I received an email from a student recently that I think is worth sharing. I would describe this student as a very competent musician and quite smart. Here's what she asked followed by response:


Hey Doggett,

Do you happen to have any tips for getting fast fingerings and articulations up to tempo? I’m trying to practice both the etudes and my next concert band recording assignment and keep getting frustrated. I’ve been slowing it down and making sure I nail it at slower speeds before I jump to a quicker tempo, but anytime I move a little faster my fingers don’t align with my articulation and I start to miss notes that I don’t usually at the slower tempo.

Just curious if you had tips to help with that when practicing.


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Hey _______,


I do have tips…I think…let’s find out.


Quite often, what feels right at one tempo doesn’t feel right at another tempo. Most of the time, it’s the performer's state of mind. You want 120 bpm to feel the same as 60 bpm…but they’re two different tempos. Does a car ride feel the same as walking? No! When you walk down the street, you see your neighbors lawn, you see the mulch around their flower bed, you see the toys their children left in the yard, you see recycling bin that they haven’t taken in the house yet. When you drive down the street, you see your neighbors yard. It doesn’t mean the mulch, toys, and recycling aren’t there; it’s that your speed is causing you to pay attention to other things…like the other neighbor who doesn’t look when backing out onto the street. This is the difference between tempos. At 60 bpm, your tongue is aware, your lungs are aware, your fingers, your eyes, your ears; all aware of minute details. To play at 120 bpm, the same awareness needs to happen but how you process it is completely different. All-Star athletes all say the same thing, they talk about the game slowing down. The opposing team, the ball, the crowd noise; it all slows down. Brain research calls this Flow. Flow is when you’re hyperaware of your activity but certain parts of the brain are actually turned off. It’s your brain’s way of conserving energy. What’s all of this have to do with playing the clarinet? You’ve got your entire brain on. The goal of practicing at a slow tempo is to get you to a place where you don’t think about it anymore. The reps are about familiarity. Remember the first time you backed out of the driveway and you used every vulgar word in your vocabulary to express your level of stress as you avoided running into anything? Now what do you do? You most likely don’t think about backing out of the driveway. That’s the state of mind you need to get to with the clarinet. I’ve witnessed it in you before; I have seen moments where you simply kick in and play. If you’re stressing out, the best thing you can do is go to bed, read a book, or talk to someone you love. You know how to play. You know the notes and rhythms, and articulations, and blah blah blah…now you just need to do it…or better yet: allow yourself to do it.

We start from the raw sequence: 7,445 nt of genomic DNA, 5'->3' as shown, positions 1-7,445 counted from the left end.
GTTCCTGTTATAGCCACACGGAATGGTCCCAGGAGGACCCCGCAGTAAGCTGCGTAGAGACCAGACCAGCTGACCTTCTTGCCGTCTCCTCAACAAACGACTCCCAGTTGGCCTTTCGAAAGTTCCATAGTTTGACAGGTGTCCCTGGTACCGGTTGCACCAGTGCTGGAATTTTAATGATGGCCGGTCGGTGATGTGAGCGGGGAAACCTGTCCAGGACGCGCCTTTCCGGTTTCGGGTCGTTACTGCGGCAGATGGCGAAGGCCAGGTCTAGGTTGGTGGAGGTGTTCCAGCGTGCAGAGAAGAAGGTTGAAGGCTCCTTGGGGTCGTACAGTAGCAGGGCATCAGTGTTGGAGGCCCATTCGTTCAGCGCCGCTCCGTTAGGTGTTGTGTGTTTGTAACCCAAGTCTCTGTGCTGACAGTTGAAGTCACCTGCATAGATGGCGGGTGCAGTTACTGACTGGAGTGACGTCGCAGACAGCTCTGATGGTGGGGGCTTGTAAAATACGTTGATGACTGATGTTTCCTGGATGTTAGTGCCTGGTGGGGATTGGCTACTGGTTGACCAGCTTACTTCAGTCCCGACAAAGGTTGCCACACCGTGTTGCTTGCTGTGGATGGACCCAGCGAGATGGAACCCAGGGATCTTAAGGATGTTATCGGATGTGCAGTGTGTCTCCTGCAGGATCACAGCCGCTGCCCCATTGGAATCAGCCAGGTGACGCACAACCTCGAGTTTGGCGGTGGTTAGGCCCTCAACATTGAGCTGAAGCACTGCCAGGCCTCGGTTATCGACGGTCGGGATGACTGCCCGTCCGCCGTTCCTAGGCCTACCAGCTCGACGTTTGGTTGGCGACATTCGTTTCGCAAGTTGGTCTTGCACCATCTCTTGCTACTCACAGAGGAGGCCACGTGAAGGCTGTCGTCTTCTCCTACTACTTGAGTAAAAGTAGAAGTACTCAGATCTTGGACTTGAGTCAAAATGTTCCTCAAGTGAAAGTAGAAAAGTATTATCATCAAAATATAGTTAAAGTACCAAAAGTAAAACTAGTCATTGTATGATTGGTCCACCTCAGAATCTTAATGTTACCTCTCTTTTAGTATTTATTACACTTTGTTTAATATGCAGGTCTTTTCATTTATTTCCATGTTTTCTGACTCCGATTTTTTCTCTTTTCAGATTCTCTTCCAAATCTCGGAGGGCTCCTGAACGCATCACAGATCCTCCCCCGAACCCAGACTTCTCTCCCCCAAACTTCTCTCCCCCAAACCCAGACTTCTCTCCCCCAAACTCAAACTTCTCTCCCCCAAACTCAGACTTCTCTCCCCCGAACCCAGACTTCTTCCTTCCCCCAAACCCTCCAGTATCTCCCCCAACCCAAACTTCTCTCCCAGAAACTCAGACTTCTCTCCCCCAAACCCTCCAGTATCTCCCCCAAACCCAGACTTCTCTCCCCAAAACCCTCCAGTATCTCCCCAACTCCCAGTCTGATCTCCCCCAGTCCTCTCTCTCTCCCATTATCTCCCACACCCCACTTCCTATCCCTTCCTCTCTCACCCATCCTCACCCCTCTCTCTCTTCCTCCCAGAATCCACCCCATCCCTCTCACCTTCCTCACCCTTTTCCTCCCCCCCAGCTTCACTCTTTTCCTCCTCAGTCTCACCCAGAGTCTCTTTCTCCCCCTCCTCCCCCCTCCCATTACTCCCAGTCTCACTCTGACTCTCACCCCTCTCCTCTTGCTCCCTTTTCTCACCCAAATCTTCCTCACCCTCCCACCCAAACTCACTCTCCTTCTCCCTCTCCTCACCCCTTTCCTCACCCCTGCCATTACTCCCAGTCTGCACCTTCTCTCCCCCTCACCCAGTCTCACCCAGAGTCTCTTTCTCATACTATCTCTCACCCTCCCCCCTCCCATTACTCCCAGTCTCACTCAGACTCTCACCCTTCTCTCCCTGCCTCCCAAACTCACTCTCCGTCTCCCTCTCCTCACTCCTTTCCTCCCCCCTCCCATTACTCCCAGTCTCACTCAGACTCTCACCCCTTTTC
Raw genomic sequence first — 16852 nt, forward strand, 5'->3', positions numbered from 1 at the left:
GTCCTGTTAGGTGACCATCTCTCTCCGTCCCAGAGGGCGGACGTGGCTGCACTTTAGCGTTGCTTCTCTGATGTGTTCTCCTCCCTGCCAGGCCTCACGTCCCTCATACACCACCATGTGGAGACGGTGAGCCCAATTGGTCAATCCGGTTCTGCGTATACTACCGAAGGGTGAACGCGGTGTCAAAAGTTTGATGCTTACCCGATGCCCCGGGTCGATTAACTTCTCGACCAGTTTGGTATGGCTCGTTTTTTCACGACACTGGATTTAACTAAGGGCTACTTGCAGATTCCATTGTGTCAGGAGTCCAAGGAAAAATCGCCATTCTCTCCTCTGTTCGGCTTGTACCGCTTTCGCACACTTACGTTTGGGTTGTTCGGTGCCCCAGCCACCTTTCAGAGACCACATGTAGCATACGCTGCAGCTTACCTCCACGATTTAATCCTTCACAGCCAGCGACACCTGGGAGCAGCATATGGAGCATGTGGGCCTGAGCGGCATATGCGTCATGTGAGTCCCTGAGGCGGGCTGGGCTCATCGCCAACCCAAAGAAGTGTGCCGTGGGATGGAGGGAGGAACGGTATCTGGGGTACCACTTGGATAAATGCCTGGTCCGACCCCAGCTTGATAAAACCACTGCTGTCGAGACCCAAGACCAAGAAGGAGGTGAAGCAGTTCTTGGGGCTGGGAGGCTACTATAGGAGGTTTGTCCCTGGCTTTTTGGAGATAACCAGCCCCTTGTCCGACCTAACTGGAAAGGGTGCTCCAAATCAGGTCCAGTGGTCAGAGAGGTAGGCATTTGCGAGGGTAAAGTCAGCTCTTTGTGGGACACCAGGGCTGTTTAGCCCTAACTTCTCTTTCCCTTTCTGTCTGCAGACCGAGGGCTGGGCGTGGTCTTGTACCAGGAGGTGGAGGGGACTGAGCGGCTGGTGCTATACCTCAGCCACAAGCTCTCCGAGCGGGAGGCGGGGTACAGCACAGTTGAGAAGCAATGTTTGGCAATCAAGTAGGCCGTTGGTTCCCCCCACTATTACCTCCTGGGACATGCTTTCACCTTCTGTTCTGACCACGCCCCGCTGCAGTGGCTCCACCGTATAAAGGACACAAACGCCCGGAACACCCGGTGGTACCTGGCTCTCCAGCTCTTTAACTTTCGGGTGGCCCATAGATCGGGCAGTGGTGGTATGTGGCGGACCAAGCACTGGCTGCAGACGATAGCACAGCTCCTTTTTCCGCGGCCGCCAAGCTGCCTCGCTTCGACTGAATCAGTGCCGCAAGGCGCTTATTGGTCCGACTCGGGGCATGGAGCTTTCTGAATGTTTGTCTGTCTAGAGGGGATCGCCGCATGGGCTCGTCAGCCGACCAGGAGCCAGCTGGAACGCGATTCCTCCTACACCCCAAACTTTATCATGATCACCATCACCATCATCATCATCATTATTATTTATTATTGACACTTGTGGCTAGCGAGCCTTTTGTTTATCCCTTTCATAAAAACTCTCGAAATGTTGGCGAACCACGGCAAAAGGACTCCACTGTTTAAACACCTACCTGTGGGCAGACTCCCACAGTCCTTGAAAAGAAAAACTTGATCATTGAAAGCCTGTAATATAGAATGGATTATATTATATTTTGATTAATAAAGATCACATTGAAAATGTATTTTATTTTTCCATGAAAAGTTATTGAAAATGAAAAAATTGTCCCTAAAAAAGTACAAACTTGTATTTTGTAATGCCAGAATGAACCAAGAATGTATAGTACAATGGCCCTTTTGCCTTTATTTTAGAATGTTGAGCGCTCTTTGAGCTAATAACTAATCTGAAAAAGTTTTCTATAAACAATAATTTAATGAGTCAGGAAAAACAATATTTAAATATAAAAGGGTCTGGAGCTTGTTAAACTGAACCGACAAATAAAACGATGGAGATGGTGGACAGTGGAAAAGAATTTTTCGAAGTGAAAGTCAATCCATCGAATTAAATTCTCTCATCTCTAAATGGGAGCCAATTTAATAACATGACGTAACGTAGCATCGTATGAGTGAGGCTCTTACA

That’s all I got…for now. I’m going to bed. Check in with me tomorrow and let me know how you’re doing.


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I'll leave you with a recipe for my favorite dessert. I made it with my son for Thanksgiving and it turned out great. The only thing I don't like about it is the title...and to be honest, it's the problem I have with all vegan dishes: the title tells you what isn't in it. I like to call it a Cashew and Almond Cake with Caramel Sauce but the actual title is: Vegan Carmel Cheesecake. It's really good and loved by all. Give yourself plenty of time to make it and I recommend watching the video first.